by Frodo7

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A fractal font project. Work in progress. (Elbereth: Queen of the Stars. The Sindarin name of Varda. She set the stars in the sky, for which the elves of Middle-Earth called her by this name.)
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    Created on 11th April 2015. Last edited on 7th May 2015.
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    All Rights Reserved. No download available.
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Elbereth is still under fontstruction. It is far from complete, and glyphs may be changed in the final version.
Comment by Frodo7 25th april 2015
Comment by Frodo7 25th april 2015
oh my ...
Comment by geneus1 25th april 2015
Comment by thalamic 26th april 2015
What a beauty!
Comment by elmoyenique 26th april 2015
It is beautiful even without being finished!
Comment by elmoyenique 26th april 2015
So beautiful!
Comment by Aeolien 26th april 2015
I have a feeling that this beauty may yet surpass all your other magnificent creations. Bravo!!
Comment by p2pnut 26th april 2015
Mindblowing great!
Comment by Eʟᴇᴋᴛʀᴏɴ 26th april 2015
oh my ...
Comment by geneus1 26th april 2015
Hmm. Refreshing says it twice.
I have to agree with elmo. I find that the most interesting glyphs are the partially filled ones. I like the letters that are fractalized on their most defining features. The contrast is more prominent and therefore augments the aesthetic. Boundlessly inspirational.
Comment by geneus1 26th april 2015
I agree with geneus and elmo. The part-filled letters show the fractal development very well due to the contrast with the blank space.
Comment by Aeolien 27th april 2015
I have been thinking of something to say about this. But words fail me... Genius!
Comment by laynecom 27th april 2015
Dear friends,

Thank you very much for your feedback and generous rating. This work is not a sudden idea, but has a history. It goes back to 2011, when I first came across with this beautiful fractal pattern on the internet. I thought, I could replicate it in Fontstruct and make some complex patterns.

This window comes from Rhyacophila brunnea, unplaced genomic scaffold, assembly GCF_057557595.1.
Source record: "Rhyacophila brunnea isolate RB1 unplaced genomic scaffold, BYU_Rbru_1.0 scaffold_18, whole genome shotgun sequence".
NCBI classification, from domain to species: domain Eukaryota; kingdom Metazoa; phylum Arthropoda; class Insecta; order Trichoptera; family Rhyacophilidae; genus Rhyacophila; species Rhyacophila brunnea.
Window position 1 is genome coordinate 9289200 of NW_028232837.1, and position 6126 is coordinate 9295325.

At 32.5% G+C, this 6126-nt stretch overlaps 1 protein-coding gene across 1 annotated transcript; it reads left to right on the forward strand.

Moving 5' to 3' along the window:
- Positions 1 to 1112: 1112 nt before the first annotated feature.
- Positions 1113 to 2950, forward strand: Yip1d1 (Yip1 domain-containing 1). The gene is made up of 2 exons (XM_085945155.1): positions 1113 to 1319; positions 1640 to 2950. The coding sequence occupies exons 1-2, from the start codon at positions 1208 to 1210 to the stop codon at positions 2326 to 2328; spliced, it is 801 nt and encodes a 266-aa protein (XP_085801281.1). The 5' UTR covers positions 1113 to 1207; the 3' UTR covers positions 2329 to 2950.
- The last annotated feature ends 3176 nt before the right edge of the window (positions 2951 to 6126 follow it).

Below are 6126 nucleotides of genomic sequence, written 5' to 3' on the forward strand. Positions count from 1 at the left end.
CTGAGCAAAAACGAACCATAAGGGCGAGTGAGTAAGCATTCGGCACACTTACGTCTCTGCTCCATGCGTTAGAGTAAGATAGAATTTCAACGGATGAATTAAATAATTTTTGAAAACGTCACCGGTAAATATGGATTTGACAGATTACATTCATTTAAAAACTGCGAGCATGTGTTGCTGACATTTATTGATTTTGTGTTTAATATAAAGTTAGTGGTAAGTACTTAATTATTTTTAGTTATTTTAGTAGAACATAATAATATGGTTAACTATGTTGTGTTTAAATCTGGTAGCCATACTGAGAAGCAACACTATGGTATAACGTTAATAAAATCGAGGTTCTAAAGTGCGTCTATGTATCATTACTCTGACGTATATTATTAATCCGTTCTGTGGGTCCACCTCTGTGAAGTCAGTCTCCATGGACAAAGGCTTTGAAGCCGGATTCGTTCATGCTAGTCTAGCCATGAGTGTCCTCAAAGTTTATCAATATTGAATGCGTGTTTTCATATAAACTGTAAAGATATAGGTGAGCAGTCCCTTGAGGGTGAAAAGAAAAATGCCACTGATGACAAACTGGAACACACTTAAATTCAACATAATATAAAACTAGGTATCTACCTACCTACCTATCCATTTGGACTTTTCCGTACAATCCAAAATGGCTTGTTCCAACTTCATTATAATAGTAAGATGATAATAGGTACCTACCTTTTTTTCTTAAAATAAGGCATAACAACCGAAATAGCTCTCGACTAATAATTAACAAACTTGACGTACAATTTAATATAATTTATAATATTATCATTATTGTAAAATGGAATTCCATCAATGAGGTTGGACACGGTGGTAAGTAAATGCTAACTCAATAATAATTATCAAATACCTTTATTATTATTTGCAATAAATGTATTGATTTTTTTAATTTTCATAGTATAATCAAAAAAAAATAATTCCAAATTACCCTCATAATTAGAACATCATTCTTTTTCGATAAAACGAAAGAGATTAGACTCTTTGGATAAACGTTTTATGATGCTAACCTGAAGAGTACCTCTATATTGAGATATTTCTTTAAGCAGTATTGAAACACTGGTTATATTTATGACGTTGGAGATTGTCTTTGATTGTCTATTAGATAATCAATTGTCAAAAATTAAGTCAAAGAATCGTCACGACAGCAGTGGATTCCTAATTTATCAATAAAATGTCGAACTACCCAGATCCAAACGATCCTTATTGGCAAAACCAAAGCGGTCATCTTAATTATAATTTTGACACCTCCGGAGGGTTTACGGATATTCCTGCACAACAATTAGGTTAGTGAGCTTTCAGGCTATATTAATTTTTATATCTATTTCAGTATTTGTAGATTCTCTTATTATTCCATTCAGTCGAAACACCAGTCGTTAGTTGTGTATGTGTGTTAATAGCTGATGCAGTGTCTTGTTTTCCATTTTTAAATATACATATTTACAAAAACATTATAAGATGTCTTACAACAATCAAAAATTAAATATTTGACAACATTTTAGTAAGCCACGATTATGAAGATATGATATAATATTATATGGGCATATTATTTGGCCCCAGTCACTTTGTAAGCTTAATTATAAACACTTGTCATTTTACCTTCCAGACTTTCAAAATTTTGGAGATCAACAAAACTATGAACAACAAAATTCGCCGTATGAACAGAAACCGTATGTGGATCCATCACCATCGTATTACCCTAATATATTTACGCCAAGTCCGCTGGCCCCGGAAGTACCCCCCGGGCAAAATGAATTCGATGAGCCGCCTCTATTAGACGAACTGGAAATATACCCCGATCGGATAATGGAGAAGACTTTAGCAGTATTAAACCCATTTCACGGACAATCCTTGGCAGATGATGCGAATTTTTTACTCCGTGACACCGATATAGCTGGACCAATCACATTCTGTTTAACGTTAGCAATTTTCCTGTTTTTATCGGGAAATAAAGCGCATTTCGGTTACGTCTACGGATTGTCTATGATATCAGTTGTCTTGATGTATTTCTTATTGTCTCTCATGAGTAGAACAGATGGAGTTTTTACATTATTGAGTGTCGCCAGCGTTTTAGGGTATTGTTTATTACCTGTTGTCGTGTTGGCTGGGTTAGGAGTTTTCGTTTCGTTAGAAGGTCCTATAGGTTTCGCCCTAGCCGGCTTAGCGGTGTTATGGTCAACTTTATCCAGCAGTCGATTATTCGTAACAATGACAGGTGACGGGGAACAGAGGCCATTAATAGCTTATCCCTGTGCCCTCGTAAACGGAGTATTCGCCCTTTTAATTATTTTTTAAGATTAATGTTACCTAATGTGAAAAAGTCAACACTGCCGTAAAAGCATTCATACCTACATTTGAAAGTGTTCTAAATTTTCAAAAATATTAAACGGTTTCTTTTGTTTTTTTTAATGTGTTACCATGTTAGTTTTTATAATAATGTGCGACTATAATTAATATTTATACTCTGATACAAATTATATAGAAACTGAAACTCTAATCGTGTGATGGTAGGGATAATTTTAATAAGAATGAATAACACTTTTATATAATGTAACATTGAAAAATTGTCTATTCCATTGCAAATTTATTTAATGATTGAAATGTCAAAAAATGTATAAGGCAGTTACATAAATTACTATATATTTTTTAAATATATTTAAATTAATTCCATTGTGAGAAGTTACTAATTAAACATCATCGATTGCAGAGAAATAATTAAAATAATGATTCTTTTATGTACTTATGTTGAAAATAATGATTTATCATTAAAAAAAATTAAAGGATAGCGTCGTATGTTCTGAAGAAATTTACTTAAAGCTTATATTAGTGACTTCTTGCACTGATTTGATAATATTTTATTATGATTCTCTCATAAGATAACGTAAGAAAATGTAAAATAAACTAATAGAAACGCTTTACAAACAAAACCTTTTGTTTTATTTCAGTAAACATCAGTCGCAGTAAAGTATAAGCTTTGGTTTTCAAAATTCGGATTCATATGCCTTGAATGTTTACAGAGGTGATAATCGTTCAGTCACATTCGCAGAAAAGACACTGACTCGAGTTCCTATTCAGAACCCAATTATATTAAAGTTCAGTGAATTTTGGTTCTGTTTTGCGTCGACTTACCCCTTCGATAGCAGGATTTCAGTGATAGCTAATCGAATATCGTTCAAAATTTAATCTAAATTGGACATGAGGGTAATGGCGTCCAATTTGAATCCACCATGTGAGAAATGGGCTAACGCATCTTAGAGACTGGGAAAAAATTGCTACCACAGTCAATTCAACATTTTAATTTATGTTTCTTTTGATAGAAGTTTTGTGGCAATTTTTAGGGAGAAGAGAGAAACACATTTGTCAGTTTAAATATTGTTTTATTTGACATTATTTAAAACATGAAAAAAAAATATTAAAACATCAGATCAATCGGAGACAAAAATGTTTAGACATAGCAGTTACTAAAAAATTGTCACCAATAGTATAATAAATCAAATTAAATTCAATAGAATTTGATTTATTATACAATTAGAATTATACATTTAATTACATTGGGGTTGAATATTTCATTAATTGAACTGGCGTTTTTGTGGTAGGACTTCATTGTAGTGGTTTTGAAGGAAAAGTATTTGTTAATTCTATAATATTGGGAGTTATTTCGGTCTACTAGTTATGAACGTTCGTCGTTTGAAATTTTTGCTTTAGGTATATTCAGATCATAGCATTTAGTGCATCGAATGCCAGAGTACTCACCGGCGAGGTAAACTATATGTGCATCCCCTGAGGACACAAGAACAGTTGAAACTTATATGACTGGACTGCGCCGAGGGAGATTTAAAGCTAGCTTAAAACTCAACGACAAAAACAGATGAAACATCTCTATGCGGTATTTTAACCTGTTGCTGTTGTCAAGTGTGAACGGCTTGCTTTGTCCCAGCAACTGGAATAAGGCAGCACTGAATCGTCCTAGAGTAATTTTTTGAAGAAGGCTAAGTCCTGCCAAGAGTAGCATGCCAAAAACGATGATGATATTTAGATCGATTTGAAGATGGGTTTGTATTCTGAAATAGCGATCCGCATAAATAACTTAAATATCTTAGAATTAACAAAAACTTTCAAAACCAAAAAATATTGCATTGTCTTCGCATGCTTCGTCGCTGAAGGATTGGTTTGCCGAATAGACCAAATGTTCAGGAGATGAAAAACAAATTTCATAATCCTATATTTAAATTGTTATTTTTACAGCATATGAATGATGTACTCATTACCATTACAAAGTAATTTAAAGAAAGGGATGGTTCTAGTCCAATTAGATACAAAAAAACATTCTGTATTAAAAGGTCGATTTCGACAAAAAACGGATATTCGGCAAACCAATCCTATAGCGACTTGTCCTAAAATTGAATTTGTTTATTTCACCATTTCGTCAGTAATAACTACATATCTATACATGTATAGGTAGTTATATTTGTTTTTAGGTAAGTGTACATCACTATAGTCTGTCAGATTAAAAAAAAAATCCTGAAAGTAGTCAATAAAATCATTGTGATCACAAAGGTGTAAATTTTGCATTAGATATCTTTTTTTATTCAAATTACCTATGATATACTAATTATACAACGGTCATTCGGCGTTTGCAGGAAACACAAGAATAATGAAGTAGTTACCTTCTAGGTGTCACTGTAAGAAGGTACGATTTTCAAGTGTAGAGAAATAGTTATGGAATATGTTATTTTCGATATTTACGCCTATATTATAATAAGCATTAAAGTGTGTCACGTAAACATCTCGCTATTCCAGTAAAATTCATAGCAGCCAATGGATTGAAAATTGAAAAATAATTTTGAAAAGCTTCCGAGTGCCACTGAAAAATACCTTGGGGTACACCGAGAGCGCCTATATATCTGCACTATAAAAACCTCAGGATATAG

After building several versions, I considered the possibility to use it for decorative letters. However, that idea proved to be elusive. After many failed attempts I put the project in to my "drawer" to work on it later.

In the meantime, the new advances of FS tools, e.g. new bricks, composite bricks, made it possible to reduce the size by half while retaining the same level of detail.

It was this spring when I finally cracked the problem and created Elbereth. After the first letters, I realized, it would take a lot of work to complete the basic character set. I decided to publish it as it is, unfinished, so as to force myself to work on it with redoubled efforts.

My design using this fractal pattern is only one of many possible designs. I wish, that some of you would experiment with the pattern and create something different. You may find the Fractal Patterns 5 here.

(to be continued...)
Comment by Frodo7 27th april 2015
This is awesome. The partially filled ones really stand out!
Comment by aphoria 27th april 2015
Wow! Exquisite. I agree that the partially filled are the best, they're not too busy.
Comment by V. Sarela (Yautja) 27th april 2015
@geneus, elmoyenique, Aeolien, aphoria, Yautia and others: Your comments reinforced the notion that sometimes the less is more.

At first, I wanted to fill the letters with the pattern completely. However, I realized soon that the partially filled ones look even better, as you pointed out. They also can be arranged to emphasize the character of the particular glyph with their spiral tails or straight borders.

Therefore, I have introduced the outline to define the overall shape. The outline itself is less than perfect, having the diagonal strokes slightly thinner than the orthogonal ones. (I've worked out a nearly perfect formula for same width 45 degree lines, using composite bricks and stacking, but it was not suitable for concave polygons.) You may have also noticed, there is a slightly wider gap between the edge of the fractal pattern and the outline at the diagonal strokes compared to the horizontal and vertical ones. This is not lack of precision, but a consequence of the geometry and the inherent limitations of Fontstruct to replicate the same pattern at smaller and smaller scale: there are 6 iterations towards the orthogonal borders, and only 5 iterations towards the diagonal borders. The true distance between the pattern and the outline is represented at places where there are large solid black fields facing the border. The rest of the pattern would reach out that far only in case of infinite number of iterations.

At present, I am happy with C,F,H,I,L,O, S,Z,Y, 0,1,2,5, and the period. I think, I'll make 2-3 versions for each letter, and the user may pick and choose the one that suits the job best.
Comment by Frodo7 27th april 2015
Thank you, dear maestro.
Comment by elmoyenique 27th april 2015
You have a mathematician brain.
You can think in fractals.
Comment by thalamic 29th april 2015
Comment by tanias 11th october 2015

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